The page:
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Make Your Scenes Earn Their Way
Written by
Brooke Warner
October 2017
Written by
Brooke Warner
October 2017

Good novel and memoir writing hinges on scenes. Scenes are the building blocks of good story, and practiced storytellers know that a book is a series of scenes with strong transitions connecting one to the next. My colleague Linda Joy Myers, President of the National Association of Memoir Writers, equates the scenes of a book to the pearls on a necklace. Each pearl is a wonder all its own, and the strand itself is the through-thread of the storyline and narration, with spaces in between that symbolize transition. 

A stumbling point for all beginning writers, and some experienced ones too, is the inclusion of scenes that don’t deserve the attention they’re given. Consider the idea that a scene ought to be privileged to be included in your book. It has to earn its way in. Ask yourself these questions the next time you’re reading a novel or a memoir, particularly one you find riveting:

  • Why are you turning the page?
  • What is the writer doing to make you stay interested?
  • Why did she write her scene that way?
  • Is there something specific the author is achieving with a given scene?

Pause and think about these questions. Being a student of others’ writing is the best way to create that urgency or sense of curiosity about what happens next in your own writing.

Consider the following points from my co-authored book (with Myers), Breaking Ground on Your Memoir, when you write your scenes:

  • Place and setting—landscape; time of year; weather; towns vs. cities; etc.
  • Characters—characters in action and dialogue.              
  • Situation—what is the situation or problem?
  • Action—how do different people in your scene react, move, respond?
  • Dialogue—how do people talk (including body language)?
  • Conflict—how do people express their differences?
  • Context, time in history—when does the story occur in time?
  • Sensual details—how does the world feel, smell, taste, sound?

These are considerations for novelists and memoirists alike, and what’s notable is that there’s a lot to keep in mind as you write—which is why writing is an art, something to be refined and practiced. I come across a lot of writers who believe that writing is a talent, but in my experience nothing could be further from the truth. The best writers are obsessed with their craft. They study under multiple teachers and work to truly understand and harness the power of storytelling, which requires the mastery of creating scenes.

Next time you sit down to write, start a new scene with intention. Consider the scene’s purpose. In fiction the scene might simply be about driving forward the plot. In memoir the scene might be a way to further articulate your themes, to drive home ideas and takeaways that satisfy the reader. When you start to hold your scenes to a high standard, you will never again fall into laziness as a writer—allowing in scenes that don’t measure up. The best books don’t have superfluous scenes. Each one has a reason for being. This is as it should be. Make ’em work for it, and remember that if you’re bored, your reader will be too.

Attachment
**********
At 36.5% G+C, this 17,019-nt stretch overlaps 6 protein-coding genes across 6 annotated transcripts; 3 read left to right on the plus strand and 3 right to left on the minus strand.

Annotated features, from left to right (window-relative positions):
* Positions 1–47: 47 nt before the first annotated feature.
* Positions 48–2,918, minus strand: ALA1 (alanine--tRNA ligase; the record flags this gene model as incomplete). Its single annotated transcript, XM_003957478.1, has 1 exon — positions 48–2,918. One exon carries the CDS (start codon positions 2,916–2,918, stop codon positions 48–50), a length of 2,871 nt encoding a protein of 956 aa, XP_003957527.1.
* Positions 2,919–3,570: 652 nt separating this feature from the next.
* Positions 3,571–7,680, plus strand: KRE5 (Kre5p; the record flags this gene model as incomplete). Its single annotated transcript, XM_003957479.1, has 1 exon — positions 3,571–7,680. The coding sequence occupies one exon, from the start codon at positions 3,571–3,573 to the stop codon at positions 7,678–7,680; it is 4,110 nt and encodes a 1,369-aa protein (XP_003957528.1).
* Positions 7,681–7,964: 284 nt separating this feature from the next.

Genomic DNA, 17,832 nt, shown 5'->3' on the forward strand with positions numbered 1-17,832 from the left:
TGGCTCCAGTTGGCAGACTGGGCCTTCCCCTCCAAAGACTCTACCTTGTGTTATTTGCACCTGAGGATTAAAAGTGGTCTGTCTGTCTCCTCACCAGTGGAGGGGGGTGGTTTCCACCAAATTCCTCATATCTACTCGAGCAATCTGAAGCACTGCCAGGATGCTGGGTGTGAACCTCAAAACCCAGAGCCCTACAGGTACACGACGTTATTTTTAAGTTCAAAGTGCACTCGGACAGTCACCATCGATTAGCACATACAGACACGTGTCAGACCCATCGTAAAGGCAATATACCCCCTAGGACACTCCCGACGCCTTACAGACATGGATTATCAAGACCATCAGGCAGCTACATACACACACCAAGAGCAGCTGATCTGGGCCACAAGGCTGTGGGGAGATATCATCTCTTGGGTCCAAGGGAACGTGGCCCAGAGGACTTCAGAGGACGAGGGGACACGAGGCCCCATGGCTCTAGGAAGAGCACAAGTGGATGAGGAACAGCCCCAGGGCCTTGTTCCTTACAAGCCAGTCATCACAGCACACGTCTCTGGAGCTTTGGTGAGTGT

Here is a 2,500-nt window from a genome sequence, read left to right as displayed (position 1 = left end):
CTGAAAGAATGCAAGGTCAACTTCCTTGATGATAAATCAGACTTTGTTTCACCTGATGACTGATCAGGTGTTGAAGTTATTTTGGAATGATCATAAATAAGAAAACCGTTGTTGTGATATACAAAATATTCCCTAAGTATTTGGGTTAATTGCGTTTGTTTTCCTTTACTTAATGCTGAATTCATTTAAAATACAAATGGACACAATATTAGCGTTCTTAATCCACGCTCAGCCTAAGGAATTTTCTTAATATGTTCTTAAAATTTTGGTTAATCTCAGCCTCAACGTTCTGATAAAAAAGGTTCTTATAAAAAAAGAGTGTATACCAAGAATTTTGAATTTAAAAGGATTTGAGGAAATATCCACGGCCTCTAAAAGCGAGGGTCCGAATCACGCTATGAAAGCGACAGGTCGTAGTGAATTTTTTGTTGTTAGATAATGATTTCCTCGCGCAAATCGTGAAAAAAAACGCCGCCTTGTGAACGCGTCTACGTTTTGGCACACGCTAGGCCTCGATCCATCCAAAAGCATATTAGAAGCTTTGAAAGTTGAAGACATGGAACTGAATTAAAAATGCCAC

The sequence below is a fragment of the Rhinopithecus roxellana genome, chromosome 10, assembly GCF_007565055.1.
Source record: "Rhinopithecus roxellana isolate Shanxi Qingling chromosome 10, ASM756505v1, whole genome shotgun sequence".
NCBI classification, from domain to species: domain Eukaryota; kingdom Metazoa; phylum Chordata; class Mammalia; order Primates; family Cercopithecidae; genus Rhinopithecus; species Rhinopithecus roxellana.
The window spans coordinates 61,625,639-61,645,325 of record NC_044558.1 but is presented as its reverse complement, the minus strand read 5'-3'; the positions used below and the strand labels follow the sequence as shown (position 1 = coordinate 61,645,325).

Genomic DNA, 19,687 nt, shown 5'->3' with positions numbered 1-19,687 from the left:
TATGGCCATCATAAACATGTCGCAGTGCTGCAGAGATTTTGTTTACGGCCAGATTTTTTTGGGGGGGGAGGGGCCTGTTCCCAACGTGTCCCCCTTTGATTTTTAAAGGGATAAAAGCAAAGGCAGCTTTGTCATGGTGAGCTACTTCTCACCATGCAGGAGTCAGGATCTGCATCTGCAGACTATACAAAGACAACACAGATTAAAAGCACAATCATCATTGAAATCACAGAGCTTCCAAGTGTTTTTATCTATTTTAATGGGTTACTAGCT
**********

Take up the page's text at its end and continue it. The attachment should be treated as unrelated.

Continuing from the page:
* This post was originally published in September 2015.

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  • B. Lynn Goodwin

    Well done. This gives me confidence to keep editing out the slow moments and slow down the big ones.

    Author of You Want Me to Do WHAT? Journaling for Caregivers and

    Author of Talent (being released by Eternal Press on November 1)

  • susan imhoff bird

    oh if only it were easy! your suggestion to pay attention while you read other authors' works is excellent advice: I often reread parts of Stegner's Angle of Repose to learn from a master.  

  • Brooke Warner Outlining

    Thank you both for your great comments. This issue of constantly reminding yourself speaks to the attentiveness we all need to cultivate in our writing practices. I keep signs above my writing space. Helpful. :)

  • Veronica Marie Lewis-Shaw

    Great advice, Brooke! And very timely. I am in the third draft of my memoir and there are a couple of transition scenes that I haven't been that thrilled with but unsure what to do. Reading your essay here, it's like a lamp switched on and now I see clearly what exactly it is that has caused me this disquiet.

    I constantly remind myself that whIle I know what is next, the reader needs a reason to turn the page... to move forward to that next chapter.

    You know... writing noir is much easier than memoir. But, to borrow a few words from Lene Fogelberg, in her "behind the scenes" look at her memoir...

    "Sometimes the stories you need to tell own you so profoundly that you can do little else but watch them unfold on paper."

    Writing noir is fun but it is my memoir that gets me up each morning.

  • Tamara Duricka Johnson

    YES! Excellent points Brooke. 

    I was volunteering with WriteGirl (a great group for teenage girls who love to write) and the subject was memoir. I overheard one girl tell another, "I wasn't going to come today since I'm not really into memoir."
    When it was my turn to speak, I mentioned what I'd heard and emphasized that what's great about memoir is that it has elements from nearly every other type of genre: script writing, fiction, non-fiction, poetic turn of phrase, and even the rhythm of songwriting, not to mention my professional background, journalism.

    I've learned a lot about memoir writing through reading scripts. Another way: eavesdropping.
    Thanks for great ideas - as always!